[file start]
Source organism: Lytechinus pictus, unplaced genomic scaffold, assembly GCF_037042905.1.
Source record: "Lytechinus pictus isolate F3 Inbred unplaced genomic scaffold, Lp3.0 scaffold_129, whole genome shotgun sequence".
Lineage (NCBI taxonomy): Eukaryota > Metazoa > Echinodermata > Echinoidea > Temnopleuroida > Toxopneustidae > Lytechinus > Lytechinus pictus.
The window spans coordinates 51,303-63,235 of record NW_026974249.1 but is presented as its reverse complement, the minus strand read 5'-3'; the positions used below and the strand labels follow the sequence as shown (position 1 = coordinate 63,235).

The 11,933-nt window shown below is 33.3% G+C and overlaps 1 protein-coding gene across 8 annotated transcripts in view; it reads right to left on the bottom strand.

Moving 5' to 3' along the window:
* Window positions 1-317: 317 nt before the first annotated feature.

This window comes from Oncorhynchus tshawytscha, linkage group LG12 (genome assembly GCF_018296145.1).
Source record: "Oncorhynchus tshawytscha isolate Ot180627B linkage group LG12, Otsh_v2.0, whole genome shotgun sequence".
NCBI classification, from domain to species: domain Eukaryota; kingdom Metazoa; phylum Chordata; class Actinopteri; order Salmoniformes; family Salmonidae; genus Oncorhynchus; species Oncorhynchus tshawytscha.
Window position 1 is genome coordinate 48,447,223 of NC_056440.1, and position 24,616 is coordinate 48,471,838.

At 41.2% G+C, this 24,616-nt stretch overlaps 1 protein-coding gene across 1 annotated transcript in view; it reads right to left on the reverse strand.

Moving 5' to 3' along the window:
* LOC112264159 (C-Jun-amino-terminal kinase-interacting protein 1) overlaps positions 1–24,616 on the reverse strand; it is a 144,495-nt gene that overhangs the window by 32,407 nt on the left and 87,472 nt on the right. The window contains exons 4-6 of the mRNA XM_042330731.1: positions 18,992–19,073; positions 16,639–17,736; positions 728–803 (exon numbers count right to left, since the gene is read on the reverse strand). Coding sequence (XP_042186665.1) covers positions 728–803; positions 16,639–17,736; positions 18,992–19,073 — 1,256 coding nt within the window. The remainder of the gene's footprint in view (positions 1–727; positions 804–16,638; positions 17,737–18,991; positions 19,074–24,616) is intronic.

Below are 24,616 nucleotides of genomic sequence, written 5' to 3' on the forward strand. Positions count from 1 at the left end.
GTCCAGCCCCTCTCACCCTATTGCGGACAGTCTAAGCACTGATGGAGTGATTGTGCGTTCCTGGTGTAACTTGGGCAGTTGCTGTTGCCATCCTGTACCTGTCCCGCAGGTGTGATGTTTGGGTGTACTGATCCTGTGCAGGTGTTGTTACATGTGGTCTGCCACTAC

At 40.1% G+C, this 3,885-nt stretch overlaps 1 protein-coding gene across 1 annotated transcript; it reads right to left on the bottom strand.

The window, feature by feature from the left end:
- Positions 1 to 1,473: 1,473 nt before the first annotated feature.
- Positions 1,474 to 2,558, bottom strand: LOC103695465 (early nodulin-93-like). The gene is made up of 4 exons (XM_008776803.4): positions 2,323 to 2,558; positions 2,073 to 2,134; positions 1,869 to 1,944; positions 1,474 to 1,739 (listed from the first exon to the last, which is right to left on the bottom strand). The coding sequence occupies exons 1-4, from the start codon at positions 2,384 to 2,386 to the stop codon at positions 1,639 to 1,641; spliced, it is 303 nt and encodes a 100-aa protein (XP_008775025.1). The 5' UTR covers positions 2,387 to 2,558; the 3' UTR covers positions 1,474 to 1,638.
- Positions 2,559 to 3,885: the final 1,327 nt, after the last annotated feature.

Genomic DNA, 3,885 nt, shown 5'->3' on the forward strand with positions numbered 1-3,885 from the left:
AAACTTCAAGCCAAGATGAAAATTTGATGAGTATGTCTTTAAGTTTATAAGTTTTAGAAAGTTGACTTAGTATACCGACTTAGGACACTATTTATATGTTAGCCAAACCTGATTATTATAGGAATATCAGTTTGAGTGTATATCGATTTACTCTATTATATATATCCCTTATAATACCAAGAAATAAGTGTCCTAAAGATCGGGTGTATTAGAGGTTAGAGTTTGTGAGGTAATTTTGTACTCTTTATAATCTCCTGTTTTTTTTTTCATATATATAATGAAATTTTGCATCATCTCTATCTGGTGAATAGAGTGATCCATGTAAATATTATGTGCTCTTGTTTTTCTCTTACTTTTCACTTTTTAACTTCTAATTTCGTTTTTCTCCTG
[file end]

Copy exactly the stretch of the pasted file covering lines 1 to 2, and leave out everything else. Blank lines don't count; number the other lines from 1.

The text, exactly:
Source organism: Lytechinus pictus, unplaced genomic scaffold, assembly GCF_037042905.1.
Source record: "Lytechinus pictus isolate F3 Inbred unplaced genomic scaffold, Lp3.0 scaffold_129, whole genome shotgun sequence".